Galileo was a famous astronomer who was the first scientists to point his telescope towards the heavens and view the moon, rings of Saturn and other amazing objects. When he began to study the moon he noticed that there were craters and plains on it. He also noticed that there were mountains on the moon by noticing light patterns on the moon.Many people would have gone on to the next observation, but Galileo began to measure these mountains. I, like many other students, would always ask "what is the point of math?" "when will I ever use this?" so on and so on.Well depending on the career path you may never need the high level math you are required to take, but I hope that you at least appreciate math for the power that it holds in unlocking mysteries of our universe. Think about it the moon, is 238,900 miles!!!! And in the 1600's without any sophisticated gadgets like we possess, a humble scientist was able to measure the height of a mountain of a far away object... read more
I was tutoring a student the other day in physics and, in trying to explain the usefulness of writing the fundamental equation before solving a problem, the strangeness of spontaneous analogy struck again. Looking at my teenage protege, I told him, "Physics is like a soap opera. Unless you define the relationship, you won't have any idea of what's going on." After a stunned moment of silence, we both laughed then went back to the problem. But oddly, after thinking about it, this analogy works better than any I have ever come across or invented when describing the math-intensive sciences. There are so many equations and variables out there for chemistry and physics that keeping them straight is like trying to work out a relationship tree for "All Our Children" or "The Young and the Restless". That's where practice comes in. Like watching a soap or any tv show weekly, daily practice with equations is so useful in understanding what everything is... read more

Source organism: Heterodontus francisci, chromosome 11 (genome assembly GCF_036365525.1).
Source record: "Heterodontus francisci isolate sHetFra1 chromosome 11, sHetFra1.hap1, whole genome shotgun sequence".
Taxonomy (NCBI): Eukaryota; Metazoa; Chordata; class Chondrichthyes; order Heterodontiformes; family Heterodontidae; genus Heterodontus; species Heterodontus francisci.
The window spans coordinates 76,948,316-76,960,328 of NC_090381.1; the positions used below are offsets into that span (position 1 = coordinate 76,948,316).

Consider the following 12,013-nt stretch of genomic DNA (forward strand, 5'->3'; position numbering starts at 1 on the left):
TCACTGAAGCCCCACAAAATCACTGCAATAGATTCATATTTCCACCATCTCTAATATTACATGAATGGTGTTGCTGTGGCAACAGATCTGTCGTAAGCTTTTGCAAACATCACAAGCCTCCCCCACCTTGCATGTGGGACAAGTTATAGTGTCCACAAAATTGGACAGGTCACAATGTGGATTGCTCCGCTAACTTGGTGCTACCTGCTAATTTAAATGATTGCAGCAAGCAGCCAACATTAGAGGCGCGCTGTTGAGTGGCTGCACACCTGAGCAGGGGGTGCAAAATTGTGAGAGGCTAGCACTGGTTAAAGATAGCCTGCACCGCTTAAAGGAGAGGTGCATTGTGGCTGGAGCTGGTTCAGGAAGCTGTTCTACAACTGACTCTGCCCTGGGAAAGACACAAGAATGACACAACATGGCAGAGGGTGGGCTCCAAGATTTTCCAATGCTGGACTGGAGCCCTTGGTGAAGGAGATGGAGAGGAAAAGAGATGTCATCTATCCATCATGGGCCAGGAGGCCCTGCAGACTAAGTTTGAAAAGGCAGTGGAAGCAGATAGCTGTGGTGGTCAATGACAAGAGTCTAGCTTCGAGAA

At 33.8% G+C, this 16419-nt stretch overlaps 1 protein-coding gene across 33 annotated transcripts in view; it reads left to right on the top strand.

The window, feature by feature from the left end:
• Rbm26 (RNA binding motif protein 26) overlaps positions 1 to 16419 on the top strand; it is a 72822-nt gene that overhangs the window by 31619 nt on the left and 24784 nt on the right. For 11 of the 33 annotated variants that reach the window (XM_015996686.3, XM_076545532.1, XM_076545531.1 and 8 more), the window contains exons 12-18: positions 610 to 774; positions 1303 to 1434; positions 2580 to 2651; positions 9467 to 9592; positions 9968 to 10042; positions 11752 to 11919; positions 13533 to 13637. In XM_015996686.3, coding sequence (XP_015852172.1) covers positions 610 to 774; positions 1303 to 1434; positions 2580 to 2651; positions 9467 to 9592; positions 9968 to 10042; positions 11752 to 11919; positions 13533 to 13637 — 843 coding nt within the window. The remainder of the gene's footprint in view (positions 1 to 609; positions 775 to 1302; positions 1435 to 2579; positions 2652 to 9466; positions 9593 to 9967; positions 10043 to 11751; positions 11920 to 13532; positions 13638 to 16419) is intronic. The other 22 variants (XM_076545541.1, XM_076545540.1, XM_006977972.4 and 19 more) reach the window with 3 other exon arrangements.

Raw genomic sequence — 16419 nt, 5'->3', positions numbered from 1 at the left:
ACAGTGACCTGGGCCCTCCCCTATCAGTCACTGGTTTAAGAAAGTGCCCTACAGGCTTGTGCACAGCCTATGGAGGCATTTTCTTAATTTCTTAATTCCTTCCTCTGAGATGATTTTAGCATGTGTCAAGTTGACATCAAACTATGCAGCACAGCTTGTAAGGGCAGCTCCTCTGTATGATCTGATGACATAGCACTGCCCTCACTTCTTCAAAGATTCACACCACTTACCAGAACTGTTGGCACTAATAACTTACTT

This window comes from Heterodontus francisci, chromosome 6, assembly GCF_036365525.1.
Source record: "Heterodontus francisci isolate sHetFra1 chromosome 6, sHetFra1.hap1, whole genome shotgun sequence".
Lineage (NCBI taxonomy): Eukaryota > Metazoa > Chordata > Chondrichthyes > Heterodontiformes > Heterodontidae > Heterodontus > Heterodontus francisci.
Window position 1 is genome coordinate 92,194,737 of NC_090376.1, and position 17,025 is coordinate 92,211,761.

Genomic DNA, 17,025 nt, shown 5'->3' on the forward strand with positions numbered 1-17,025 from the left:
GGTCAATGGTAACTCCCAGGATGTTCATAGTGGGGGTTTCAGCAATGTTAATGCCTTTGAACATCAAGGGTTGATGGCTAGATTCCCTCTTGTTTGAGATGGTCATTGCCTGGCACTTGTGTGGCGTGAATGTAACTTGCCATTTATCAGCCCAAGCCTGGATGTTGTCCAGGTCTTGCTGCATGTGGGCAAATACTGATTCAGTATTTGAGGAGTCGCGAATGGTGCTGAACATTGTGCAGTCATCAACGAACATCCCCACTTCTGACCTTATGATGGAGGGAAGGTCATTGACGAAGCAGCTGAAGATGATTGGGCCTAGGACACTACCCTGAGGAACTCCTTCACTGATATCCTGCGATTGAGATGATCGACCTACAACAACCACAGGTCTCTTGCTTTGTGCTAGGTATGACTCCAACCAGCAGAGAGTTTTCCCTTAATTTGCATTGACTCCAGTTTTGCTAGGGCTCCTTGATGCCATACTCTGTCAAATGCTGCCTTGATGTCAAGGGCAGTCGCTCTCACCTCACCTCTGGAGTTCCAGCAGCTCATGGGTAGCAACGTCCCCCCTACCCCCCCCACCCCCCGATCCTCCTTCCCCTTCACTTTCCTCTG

I was surprised one day to hear the instructor in an introductory physics class claim that "memorization is useless." He meant that it won't help you succeed in a physics class. Now this professor is a smart guy, but this claim is untrue. If he'd qualified it by saying that memorization is not enough, that would be different. Certainly it's true that compared with a history class, remembering random facts is a relatively unimportant skill in physics. But he didn't say that, so his actual statement, that "memorization is useless", is nonsense. The professor tried to support his claim by showing how, if he happened to forget the quadratic formula, he could quickly derive it. That's fine, but you have to start from somewhere, and the more you know, i.e. the more you remember, the less work you have to do. Let's face it. You sit down to write a typical physics exam and you have 50 minutes to solve 3 to 5 problems. You have to be fast. If you can avoid it,... read more
Suppose a frog gets launched vertically into the air as this frog did during the launch of NASA's LADEE (Lunar Atmosphere and Dust Environment Explorer) spacecraft: http://www.universetoday.com/104679/absolutely-incredible-photo-frog-launches-with-ladee/ A NASA scientist gives you the task of calculating the frog's initial launch velocity provided by the spacecraft blast. You only know one piece of information: the frog reaches a maximum height of 100m. What do you do? Assuming the frog's motion is perfectly vertical (unrealistic, but let's go with it), you could use one of the many kinematic equations for one dimensional motion with constant acceleration: xf-xi=(1/2)(vf+vi)t vf=vi+at xf-xi=vi+(1/2)at2 vf2=vi2+2a(xf-xi) But which one to use? We know xf-xi=100m. We also know that when the frog reaches his maximum height, he has a final velocity of zero, vf=0. Additionally, we know that once the frog leaves the ground, he has a constant... read more